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Study Aims for New Solution for Bovine Tuberculosis

05 December 2013

INDIA - Scientists in the UK and India have acquired a grant to develop a cheaper and more accurate diagnostic test and accompanying vaccine for bovine tuberculosis.

The pioneering three year project hinges on the deletion of some antigens in the tuberculosis vaccine (BCG), creating a minus strain which can then only detect a limited number of antigens.

The desired result is to replace the current cattle skin test only yielding positive results if infection with the tuberculosis bacillus was detected.

"While other labs are looking for BCG plus strains, we are doing the opposite and looking at minus strains,” said Professor Johnjoe McFadden, Professor of Molecular Genetics at the University of Surrey.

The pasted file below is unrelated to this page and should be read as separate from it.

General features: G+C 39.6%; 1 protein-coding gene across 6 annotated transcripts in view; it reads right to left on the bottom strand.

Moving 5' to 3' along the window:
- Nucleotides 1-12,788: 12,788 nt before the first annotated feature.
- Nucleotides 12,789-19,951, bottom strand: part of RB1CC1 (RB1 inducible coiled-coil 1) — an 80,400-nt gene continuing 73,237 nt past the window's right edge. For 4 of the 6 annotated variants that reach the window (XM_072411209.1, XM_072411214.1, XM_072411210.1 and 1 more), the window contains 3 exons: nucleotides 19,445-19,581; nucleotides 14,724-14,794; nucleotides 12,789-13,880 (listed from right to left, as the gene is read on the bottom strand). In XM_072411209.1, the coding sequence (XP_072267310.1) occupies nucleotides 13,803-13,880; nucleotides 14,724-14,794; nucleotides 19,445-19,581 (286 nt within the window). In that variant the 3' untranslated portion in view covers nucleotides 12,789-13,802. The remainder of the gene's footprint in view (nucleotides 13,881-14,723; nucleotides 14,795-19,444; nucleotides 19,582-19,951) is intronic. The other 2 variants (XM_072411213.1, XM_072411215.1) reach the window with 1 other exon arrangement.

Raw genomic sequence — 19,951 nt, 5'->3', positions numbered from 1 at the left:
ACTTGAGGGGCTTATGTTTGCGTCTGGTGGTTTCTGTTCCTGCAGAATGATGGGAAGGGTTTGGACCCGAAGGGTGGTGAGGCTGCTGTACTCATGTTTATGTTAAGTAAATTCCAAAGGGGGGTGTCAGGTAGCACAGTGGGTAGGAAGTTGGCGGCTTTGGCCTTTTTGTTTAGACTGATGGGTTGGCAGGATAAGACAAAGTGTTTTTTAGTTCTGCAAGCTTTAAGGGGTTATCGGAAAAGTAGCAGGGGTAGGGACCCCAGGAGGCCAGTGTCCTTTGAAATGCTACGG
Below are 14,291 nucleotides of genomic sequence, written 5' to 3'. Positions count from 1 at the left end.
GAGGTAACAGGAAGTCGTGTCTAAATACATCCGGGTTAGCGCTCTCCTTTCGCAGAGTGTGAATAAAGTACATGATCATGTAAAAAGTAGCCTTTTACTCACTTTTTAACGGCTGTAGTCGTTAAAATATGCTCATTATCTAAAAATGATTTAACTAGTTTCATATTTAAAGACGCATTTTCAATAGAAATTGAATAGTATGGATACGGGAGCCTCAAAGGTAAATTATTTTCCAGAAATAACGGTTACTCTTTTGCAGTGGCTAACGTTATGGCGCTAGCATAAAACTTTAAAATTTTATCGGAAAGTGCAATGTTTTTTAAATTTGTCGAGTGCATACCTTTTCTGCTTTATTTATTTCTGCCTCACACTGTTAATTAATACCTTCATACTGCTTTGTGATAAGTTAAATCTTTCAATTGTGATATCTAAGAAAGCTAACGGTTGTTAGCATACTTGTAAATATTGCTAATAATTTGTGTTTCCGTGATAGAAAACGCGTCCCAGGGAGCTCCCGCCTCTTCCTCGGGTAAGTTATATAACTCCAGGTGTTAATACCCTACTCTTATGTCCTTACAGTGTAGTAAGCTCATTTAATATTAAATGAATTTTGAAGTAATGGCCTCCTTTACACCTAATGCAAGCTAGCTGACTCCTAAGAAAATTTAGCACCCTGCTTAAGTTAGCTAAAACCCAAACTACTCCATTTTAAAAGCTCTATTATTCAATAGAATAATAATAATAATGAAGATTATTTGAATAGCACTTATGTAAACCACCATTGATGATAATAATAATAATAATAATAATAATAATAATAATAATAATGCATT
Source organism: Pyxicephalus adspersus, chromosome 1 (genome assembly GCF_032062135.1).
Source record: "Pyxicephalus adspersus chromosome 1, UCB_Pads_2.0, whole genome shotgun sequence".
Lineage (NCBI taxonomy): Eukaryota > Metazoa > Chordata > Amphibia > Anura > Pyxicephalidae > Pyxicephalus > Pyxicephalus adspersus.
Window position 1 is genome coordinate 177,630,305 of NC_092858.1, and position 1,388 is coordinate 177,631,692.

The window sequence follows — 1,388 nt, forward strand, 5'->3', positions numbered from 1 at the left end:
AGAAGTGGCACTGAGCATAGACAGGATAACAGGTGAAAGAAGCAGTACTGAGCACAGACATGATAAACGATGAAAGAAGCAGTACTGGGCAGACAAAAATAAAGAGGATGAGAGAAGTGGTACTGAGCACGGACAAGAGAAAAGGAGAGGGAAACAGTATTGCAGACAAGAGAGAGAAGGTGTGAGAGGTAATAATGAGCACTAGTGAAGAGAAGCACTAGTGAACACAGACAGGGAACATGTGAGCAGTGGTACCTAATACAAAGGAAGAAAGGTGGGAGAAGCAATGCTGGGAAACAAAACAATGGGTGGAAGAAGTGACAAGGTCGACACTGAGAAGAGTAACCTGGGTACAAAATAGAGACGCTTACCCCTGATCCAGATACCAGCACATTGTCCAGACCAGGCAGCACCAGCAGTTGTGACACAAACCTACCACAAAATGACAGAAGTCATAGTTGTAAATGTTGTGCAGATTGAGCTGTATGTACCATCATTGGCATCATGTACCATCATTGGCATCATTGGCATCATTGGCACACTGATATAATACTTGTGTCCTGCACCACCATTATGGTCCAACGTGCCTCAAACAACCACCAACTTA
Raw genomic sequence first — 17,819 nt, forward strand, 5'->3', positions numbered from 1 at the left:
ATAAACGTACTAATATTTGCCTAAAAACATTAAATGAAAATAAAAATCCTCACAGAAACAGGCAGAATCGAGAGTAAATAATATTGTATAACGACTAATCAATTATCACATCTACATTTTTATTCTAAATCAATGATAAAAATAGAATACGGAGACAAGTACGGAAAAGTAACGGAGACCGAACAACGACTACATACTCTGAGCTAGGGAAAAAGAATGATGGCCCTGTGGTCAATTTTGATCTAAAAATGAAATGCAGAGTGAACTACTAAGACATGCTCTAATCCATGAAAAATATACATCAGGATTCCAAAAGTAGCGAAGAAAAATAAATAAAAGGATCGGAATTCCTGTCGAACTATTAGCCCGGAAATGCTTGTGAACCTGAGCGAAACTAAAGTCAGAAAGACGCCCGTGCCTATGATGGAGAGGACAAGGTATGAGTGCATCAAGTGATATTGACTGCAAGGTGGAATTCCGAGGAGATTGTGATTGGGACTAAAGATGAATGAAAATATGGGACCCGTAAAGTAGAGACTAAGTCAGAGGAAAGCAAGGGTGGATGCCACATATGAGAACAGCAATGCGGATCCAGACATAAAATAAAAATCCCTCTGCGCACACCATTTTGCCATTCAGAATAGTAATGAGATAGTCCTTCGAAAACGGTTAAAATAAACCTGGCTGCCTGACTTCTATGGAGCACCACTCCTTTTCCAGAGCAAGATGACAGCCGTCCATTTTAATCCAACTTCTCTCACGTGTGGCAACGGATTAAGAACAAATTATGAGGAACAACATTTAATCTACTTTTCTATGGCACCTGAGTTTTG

This will ensure the vaccine works with more affordable diagnostic tests, he added.

The test, if successfully developed in India, could be transferred to the UK, although current UK legislation outlaws the BCG vaccination, due to it currently interfering with diagnostics.

The Surrey University staff emphasised the impact new tuberculosis technology could have in India, where 70 per cent of milk is processed by the ‘unorganised sector’, outlining the inherent hygeine implications. 

Furthermore, human health could be helped by the study.

Professor McFadden said: "If a suitable new vaccine and diagnostic test can be developed for use in India, it could potentially be transferred to the UK, subject to relevant legislation changes, or even translated for use in humans, avoiding the need for an X-ray to confirm diagnosis following a positive test for TB."



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